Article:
‘Annie’ Star Lilla Crawford’s Voice Coach Gives Advice for Young Singers

When it comes to understanding the fundamentals of voice lessons for children, who better to ask than the voice teacher of Broadway’s new “It Girl”? Lilla Crawford, star of the upcoming production of “Annie,” works with Badiene Magaziner. Crawford, who made her Broadway debut as Debbie in the closing cast of “Billy Elliot,” beat out 5000 girls to win the lead role after a highly publicized nationwide casting.

An accomplished singer with credits in opera and on Broadway, Magaziner holds a Master’s Degree of Music in Voice from The Juilliard School of Music and has been a voice teacher for more than ten years. Her students have appeared in a long list of Broadway shows including “Billy Elliot,” “Mary Poppins,” “Rent” and “Miss Saigon” as well as on “American Idol.” She also coached “America’s Got Talent’s” first $1,000,000 winner.”

Magaziner, who teaches speech level singing, notes a slight shift away from beginning formal lessons after puberty. With so many more opportunities for children to perform professionally, Magaziner has seen kids as young as 9 and 10 who already have vocal damage including polyps. “I now take students as young as 5 to prevent vocal damage and health issues,” explains Magaziner.

Still, Magaziner cautions parents to make sure they have a teacher that knows what they are doing if a child is going to begin lessons before puberty. “Some teachers may be tempted to let students bring chest voice much too high and that can be extremely dangerous,” warns Magaziner. “You cannot just pull chest and hope for the best. It has to be the proper chest."

Magaziner believes that protecting Crawford’s voice from damage throughout her demanding schedule as the lead in “Annie” will be a big challenge. “Avoiding damage is about protecting the voice in any setting,” she says. “Using proper technique with the understanding that the minute you start to get vocal or physical fatigue in any way, stop. Don’t sing. If you are sick, don’t sing on sick cords. Never scream.”

Magaziner shows her students pictures of what vocal chords look like in chest voice, head voice and whistle. She then gives them specific exercises to build each type of voice. “I show them how to go through those bridges seamlessly so that it sounds like it is just one voice,” she says.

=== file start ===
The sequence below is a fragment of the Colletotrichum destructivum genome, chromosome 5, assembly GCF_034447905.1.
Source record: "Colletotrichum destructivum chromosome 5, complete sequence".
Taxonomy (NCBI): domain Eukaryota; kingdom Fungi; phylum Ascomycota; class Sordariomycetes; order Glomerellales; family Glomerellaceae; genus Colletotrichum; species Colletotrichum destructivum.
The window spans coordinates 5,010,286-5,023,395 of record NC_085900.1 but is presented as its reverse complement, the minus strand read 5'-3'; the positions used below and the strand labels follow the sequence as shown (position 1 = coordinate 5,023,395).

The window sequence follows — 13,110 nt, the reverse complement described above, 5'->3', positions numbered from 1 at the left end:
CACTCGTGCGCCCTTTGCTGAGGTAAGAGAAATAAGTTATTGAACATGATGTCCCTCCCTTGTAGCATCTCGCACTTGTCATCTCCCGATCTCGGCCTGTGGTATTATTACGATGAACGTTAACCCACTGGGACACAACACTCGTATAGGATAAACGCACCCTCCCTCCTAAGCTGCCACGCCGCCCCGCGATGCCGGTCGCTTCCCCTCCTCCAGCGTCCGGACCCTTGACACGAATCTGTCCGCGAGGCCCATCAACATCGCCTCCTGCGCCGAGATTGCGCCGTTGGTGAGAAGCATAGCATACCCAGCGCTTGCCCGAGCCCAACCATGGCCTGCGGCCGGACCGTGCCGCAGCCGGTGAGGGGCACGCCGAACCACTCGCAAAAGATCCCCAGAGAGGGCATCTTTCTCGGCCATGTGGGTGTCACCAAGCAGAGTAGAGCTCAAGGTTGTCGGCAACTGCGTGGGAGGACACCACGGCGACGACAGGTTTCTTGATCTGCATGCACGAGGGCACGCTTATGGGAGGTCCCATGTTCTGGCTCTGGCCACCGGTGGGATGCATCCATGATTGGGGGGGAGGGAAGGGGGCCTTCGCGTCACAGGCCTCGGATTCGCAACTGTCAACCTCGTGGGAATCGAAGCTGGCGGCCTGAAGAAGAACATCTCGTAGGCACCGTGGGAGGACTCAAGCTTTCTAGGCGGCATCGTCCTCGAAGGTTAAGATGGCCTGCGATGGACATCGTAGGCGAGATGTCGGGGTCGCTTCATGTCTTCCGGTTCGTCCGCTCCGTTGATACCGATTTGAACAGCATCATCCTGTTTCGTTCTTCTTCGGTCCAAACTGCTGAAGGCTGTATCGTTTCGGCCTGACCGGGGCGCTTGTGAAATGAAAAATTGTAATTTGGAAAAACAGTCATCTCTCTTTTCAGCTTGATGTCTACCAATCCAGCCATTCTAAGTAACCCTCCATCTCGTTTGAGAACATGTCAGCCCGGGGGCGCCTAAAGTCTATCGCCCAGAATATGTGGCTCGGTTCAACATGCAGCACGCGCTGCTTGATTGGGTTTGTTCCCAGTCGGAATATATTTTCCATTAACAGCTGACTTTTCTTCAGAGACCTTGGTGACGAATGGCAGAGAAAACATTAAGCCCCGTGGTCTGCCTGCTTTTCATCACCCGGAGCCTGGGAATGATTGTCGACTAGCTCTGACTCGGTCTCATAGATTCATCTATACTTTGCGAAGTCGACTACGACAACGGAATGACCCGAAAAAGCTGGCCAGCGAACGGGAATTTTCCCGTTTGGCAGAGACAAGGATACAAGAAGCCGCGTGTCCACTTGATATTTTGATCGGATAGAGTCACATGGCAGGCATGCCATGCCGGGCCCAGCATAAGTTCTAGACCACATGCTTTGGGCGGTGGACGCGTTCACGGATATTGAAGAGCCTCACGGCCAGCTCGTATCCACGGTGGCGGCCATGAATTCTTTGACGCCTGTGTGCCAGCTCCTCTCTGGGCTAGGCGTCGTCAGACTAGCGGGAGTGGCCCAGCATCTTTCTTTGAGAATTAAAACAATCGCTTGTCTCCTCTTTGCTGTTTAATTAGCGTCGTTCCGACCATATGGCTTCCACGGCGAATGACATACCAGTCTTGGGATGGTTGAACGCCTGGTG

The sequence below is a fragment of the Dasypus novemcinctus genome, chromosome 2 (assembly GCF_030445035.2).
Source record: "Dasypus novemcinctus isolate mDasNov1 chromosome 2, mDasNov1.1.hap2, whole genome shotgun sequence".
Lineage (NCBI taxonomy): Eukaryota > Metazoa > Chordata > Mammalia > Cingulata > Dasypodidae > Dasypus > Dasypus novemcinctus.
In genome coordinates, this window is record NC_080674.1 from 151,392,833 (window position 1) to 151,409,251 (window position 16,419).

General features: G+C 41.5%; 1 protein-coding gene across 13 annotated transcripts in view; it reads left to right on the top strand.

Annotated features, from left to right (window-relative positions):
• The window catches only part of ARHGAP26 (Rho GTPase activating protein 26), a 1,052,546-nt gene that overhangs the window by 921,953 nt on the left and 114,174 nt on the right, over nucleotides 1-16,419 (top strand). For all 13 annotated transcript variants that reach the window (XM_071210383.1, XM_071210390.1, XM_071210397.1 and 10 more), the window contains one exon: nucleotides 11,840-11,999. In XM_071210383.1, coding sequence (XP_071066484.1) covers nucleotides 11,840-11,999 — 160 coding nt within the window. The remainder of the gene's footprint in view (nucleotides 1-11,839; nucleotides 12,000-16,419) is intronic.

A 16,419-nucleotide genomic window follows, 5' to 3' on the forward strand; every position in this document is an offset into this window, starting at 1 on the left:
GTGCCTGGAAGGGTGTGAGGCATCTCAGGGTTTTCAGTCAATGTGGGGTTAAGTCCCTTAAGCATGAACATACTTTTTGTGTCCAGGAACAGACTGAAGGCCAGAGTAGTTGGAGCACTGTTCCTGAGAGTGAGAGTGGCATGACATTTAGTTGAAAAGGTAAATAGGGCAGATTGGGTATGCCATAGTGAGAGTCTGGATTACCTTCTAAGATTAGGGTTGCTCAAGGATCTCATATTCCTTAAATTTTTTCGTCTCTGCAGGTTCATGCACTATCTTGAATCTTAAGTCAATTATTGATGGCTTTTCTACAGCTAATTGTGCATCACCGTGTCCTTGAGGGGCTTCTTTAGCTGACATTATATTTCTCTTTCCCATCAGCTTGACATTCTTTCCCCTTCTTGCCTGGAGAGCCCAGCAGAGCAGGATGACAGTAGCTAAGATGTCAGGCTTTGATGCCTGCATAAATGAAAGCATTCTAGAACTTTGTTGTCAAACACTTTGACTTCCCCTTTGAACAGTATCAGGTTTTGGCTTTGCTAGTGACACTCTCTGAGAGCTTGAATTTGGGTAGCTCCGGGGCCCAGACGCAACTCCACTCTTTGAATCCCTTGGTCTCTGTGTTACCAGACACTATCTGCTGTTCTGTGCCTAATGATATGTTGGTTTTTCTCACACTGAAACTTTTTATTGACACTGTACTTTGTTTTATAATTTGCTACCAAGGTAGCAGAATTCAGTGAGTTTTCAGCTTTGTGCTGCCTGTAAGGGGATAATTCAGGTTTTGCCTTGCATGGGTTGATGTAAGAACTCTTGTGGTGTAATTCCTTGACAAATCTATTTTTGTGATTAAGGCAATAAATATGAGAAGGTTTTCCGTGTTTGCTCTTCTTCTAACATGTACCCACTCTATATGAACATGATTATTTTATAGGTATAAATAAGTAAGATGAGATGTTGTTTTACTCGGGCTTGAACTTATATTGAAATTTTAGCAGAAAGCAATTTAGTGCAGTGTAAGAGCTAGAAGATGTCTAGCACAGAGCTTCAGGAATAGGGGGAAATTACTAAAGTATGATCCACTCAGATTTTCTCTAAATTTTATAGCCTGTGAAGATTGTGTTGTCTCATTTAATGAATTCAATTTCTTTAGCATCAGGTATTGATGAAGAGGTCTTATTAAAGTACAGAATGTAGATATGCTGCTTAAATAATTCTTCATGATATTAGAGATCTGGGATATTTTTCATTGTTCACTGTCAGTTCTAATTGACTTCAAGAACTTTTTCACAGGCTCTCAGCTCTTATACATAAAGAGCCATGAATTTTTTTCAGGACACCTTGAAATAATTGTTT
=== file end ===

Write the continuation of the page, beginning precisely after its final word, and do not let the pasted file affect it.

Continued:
Magazine recommends students to take weekly lessons, but recognizes not everybody can afford it. “Every other week would be the minimum as muscle memory doesn’t last,” she adds. “It would be like trying to play tennis and saying I’ll just go for a lesson once a month.”

For international students and students with scheduling conflicts, Magaziner uses Skype for the appointments. Karaoke tracks for songs can be found on YouTube or on iTunes. Most students now record lessons on their phone, digital recording device or a CD in order to practice. Some teachers even post vocal exercises on a private YouTube account for their students.

Magaziner recommends that parents spend time “shopping” for a voice teacher. “You wouldn’t marry the first person you dated,” she explains. Although cost is a factor, it should not be the overriding factor. “I’ve had students from teachers that charge $250 that can’t sing and have no technique,” cautions Magaziner. “I would rather have somebody come to me for half and hour every two weeks and learn the proper technique, than go to somebody that is going to teach them the wrong technique but is less expensive.”

Magaziner’s “Guidelines For Choosing A Voice Teacher” are available on her website. Go to www.voice-teacher.com and click on the “Articles” link.